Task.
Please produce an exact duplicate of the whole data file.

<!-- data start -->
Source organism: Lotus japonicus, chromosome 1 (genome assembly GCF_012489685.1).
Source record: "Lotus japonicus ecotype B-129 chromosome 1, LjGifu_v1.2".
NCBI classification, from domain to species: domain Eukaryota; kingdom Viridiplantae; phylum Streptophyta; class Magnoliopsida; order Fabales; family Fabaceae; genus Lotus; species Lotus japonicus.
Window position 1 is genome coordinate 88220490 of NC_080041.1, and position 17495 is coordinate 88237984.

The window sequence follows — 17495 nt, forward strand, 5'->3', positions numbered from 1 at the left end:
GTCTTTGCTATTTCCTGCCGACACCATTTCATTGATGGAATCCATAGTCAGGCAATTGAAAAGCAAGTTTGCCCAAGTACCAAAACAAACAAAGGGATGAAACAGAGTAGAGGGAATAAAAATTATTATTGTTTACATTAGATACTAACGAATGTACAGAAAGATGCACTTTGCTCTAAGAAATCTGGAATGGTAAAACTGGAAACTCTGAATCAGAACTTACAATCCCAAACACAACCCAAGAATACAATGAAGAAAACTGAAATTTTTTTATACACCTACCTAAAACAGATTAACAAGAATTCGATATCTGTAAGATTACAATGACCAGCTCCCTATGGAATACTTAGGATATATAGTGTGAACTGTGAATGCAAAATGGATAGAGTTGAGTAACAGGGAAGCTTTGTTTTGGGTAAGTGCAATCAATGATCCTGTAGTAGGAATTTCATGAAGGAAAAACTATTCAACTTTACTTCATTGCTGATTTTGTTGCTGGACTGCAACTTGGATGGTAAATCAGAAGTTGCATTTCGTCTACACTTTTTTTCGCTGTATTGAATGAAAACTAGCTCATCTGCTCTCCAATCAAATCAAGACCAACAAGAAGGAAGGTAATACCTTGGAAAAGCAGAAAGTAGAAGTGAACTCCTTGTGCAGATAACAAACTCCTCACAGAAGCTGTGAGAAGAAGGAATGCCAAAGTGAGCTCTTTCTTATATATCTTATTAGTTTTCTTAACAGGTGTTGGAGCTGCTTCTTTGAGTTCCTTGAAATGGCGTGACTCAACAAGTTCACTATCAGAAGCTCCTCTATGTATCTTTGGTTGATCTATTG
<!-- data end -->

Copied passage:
Source organism: Lotus japonicus, chromosome 1 (genome assembly GCF_012489685.1).
Source record: "Lotus japonicus ecotype B-129 chromosome 1, LjGifu_v1.2".
NCBI classification, from domain to species: domain Eukaryota; kingdom Viridiplantae; phylum Streptophyta; class Magnoliopsida; order Fabales; family Fabaceae; genus Lotus; species Lotus japonicus.
Window position 1 is genome coordinate 88220490 of NC_080041.1, and position 17495 is coordinate 88237984.

The window sequence follows — 17495 nt, forward strand, 5'->3', positions numbered from 1 at the left end:
GTCTTTGCTATTTCCTGCCGACACCATTTCATTGATGGAATCCATAGTCAGGCAATTGAAAAGCAAGTTTGCCCAAGTACCAAAACAAACAAAGGGATGAAACAGAGTAGAGGGAATAAAAATTATTATTGTTTACATTAGATACTAACGAATGTACAGAAAGATGCACTTTGCTCTAAGAAATCTGGAATGGTAAAACTGGAAACTCTGAATCAGAACTTACAATCCCAAACACAACCCAAGAATACAATGAAGAAAACTGAAATTTTTTTATACACCTACCTAAAACAGATTAACAAGAATTCGATATCTGTAAGATTACAATGACCAGCTCCCTATGGAATACTTAGGATATATAGTGTGAACTGTGAATGCAAAATGGATAGAGTTGAGTAACAGGGAAGCTTTGTTTTGGGTAAGTGCAATCAATGATCCTGTAGTAGGAATTTCATGAAGGAAAAACTATTCAACTTTACTTCATTGCTGATTTTGTTGCTGGACTGCAACTTGGATGGTAAATCAGAAGTTGCATTTCGTCTACACTTTTTTTCGCTGTATTGAATGAAAACTAGCTCATCTGCTCTCCAATCAAATCAAGACCAACAAGAAGGAAGGTAATACCTTGGAAAAGCAGAAAGTAGAAGTGAACTCCTTGTGCAGATAACAAACTCCTCACAGAAGCTGTGAGAAGAAGGAATGCCAAAGTGAGCTCTTTCTTATATATCTTATTAGTTTTCTTAACAGGTGTTGGAGCTGCTTCTTTGAGTTCCTTGAAATGGCGTGACTCAACAAGTTCACTATCAGAAGCTCCTCTATGTATCTTTGGTTGATCTATTG